2

Last can mean final or latest (i.e. most recent). There is no perfect foolproof way to disambiguate which meaning is intended if a written sentence is analyzed out of context. In speech, they could be spoken slightly differently, though it's difficult to describe the nuanced differences fully, and it's almost impossible to document this behavior because it ...


2

Normally, the term last meeting says to me "most recent meeting," not "final meeting." That would be the default interpretation, even though people realize the other one is possible. Compare: At our last meeting, we discussed the budget. (most recent; there will be others). However, last meeting can unambiguously mean "final meeting" in certain ...


2

Your question sounds as if you are in a Quixotic fight against a particular false Scotsman, not realising that there is no such thing as a true Scotsman, or for that matter, a true X for any word X whatsoever. You could just as well be "struggling to decide whether to jettison use of the word word, because the definition appears to be not solid enough to ...


2

Usually when people talk about a "double negative" they mean a construction like I didn't see no-one. where a negative-polarity item like no, none, nothing is in the scope of an explicitly negative verb. They are of note because standard varieties of English don't allow them (and people try to rationalise the objection by the claim that the above ...


1

Does a “fact” have to be true? No. Here is a detailed definition of fact from OED for the sense that we are dealing with: A thing that has really occurred or is actually the case; a thing certainly known to be a real occurrence or to represent the truth. Hence: a particular truth known by actual observation or authentic testimony, as opposed to ...


1

I use "Lead" in my profession... but, I see your point - it doesn't pack much of a wallop. How about "Design and Development Facilitator" ?


1

I'm brand new here so am cautiously, I hope, going to get my toes wet. To teach is a deliberate act. One can teach many different things on a single subject, therefore "teachings". Teachings are also a definable body. However, to learn, while it requires participation of some sort (even if only, for instance, learning about gravity by falling off a ...


1

[does] "would have gone"... imply that he didn't go after all? Basically, yes. It's a double negative, but here the doubled negative does not cancel out, but rather strengthens, It intensifies the negation, meaning it's a negative concord (NC) which was common in Middle English; some scholars say it's gone from the language; others say it's still ...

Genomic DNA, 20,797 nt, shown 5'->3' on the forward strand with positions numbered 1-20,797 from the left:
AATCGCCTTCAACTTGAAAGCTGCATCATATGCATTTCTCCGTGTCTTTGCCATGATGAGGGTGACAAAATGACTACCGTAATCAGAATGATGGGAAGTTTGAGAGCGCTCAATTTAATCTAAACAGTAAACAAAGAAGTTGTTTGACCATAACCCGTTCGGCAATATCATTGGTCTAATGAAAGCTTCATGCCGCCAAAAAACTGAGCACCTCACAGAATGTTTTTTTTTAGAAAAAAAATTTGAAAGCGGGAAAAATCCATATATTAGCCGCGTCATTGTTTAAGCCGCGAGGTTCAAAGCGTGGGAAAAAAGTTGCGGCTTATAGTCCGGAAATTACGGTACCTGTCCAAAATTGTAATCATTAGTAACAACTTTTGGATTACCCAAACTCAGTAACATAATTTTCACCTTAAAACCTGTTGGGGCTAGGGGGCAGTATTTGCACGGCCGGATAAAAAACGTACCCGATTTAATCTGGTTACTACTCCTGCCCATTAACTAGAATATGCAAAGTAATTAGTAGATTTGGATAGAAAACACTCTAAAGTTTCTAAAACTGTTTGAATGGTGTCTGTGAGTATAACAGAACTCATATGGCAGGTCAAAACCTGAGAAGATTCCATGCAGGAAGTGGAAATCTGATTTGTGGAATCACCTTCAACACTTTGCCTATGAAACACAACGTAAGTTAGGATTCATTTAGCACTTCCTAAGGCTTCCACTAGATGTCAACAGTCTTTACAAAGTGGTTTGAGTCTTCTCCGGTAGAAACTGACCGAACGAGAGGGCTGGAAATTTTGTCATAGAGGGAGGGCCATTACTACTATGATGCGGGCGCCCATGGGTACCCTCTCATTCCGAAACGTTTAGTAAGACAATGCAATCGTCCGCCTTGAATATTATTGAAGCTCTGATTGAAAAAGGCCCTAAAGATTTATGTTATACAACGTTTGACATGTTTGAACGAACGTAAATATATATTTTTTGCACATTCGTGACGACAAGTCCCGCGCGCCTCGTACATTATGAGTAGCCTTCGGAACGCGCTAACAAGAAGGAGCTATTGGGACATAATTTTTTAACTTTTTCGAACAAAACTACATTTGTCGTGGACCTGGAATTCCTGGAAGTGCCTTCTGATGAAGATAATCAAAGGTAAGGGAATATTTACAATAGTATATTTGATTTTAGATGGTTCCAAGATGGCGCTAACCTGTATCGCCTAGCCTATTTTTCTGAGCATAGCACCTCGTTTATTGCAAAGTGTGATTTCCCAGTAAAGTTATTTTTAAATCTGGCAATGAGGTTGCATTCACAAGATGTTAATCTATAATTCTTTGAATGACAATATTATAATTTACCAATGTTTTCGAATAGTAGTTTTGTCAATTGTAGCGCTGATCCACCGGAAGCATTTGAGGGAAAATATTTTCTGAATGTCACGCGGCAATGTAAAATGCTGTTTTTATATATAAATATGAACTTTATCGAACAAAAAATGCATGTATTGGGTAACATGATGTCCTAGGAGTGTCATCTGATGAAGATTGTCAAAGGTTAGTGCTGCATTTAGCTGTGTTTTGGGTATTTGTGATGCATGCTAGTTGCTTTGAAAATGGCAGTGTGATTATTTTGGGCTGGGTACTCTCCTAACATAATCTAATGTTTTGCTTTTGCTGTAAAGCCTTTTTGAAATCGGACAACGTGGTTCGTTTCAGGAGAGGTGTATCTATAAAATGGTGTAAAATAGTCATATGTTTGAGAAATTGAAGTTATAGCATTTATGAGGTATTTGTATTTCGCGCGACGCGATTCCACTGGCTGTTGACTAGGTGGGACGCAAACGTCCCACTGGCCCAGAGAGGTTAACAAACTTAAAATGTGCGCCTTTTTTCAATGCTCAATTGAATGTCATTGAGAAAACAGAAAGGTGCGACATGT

1

I gathered your intended interpretation on first reading, but your second meaning could also be taken. A comma would help: She left small pins in all the shoes he wore, to injure his feet. But to be completely clear, reorder the sentence thus: To injure his feet, she left small pins in all the shoes he wore.


1

Putting to one side the parts of speech which may be involved, the OP is asking whether there is ambiguity (and how it might be made clear). The two phrases under discussion - a dark blue necktie and a black polka dot dress have a clear, implied sense to me as British English speaker: the necktie is dark blue in colour and the dress has black polka dots. ...


1

Wiktionary says that court can refer to (Social) Royal society. The residence of a sovereign, prince, nobleman, or ether dignitary; a palace. The noblemen visited the queen in her court. The collective body of persons composing the retinue of a sovereign or person high in authority; all the surroundings of a sovereign in his regal state. The ...


1

In this case, the proper thing to do is to look at the definitions of court in the OED, and figure out which meanings were used in the 1550's and were also relevant to the word courtyard. Doing this yields (first usage 1297, and still in use in 1598): 2a. A large building or set of buildings standing in a court-yard; a large house or castle. In early ...